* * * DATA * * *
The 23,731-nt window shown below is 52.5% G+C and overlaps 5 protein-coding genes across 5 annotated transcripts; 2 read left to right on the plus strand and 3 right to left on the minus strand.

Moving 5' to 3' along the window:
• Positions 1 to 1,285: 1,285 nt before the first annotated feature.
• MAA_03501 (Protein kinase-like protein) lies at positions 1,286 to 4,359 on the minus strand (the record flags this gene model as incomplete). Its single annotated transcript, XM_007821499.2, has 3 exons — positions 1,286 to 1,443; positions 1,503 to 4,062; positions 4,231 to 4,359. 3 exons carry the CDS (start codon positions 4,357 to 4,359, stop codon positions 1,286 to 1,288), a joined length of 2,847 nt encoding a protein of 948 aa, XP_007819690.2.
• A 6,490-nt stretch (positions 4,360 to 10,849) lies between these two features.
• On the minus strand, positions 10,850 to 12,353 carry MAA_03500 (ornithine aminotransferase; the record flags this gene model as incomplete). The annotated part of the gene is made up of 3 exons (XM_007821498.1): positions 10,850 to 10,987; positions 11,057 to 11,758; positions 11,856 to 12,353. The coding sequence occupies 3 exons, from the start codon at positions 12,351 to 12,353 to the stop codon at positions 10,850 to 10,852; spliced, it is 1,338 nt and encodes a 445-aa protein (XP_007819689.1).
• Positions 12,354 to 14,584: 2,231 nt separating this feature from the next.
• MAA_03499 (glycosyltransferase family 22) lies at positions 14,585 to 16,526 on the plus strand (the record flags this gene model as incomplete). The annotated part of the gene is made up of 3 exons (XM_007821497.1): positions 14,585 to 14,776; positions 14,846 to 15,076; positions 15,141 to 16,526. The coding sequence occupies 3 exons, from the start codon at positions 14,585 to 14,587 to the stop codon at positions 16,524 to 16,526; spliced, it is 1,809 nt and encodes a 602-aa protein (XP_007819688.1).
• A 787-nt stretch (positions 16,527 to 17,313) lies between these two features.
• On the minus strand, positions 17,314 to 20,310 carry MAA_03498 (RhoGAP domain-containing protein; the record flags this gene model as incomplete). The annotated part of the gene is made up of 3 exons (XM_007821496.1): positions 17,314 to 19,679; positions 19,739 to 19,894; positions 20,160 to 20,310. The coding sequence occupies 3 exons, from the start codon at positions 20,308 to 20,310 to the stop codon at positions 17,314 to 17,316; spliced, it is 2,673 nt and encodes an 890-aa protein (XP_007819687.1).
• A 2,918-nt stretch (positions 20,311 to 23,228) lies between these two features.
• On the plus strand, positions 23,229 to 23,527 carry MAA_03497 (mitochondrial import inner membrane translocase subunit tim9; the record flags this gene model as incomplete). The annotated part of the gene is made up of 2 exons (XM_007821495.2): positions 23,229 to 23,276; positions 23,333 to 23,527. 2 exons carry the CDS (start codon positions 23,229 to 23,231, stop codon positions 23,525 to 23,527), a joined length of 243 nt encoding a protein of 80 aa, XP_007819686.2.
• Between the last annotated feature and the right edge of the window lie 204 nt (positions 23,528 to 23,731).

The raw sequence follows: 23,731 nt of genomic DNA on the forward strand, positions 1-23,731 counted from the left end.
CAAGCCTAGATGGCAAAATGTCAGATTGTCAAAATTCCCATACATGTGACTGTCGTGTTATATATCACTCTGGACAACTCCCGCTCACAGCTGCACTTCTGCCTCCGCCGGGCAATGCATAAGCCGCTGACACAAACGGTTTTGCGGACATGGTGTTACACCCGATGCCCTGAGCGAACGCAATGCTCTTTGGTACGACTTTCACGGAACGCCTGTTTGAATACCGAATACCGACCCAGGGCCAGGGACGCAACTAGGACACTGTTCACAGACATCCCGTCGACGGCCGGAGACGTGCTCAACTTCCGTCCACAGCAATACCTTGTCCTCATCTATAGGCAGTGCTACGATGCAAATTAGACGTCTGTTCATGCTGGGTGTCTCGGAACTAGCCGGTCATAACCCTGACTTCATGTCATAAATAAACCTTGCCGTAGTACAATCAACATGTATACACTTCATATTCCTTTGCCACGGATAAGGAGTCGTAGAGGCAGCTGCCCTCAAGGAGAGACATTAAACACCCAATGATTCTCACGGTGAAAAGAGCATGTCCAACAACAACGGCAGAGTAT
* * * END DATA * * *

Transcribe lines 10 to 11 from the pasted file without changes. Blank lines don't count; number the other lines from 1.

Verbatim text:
• On the minus strand, positions 17,314 to 20,310 carry MAA_03498 (RhoGAP domain-containing protein; the record flags this gene model as incomplete). The annotated part of the gene is made up of 3 exons (XM_007821496.1): positions 17,314 to 19,679; positions 19,739 to 19,894; positions 20,160 to 20,310. The coding sequence occupies 3 exons, from the start codon at positions 20,308 to 20,310 to the stop codon at positions 17,314 to 17,316; spliced, it is 2,673 nt and encodes an 890-aa protein (XP_007819687.1).
• A 2,918-nt stretch (positions 20,311 to 23,228) lies between these two features.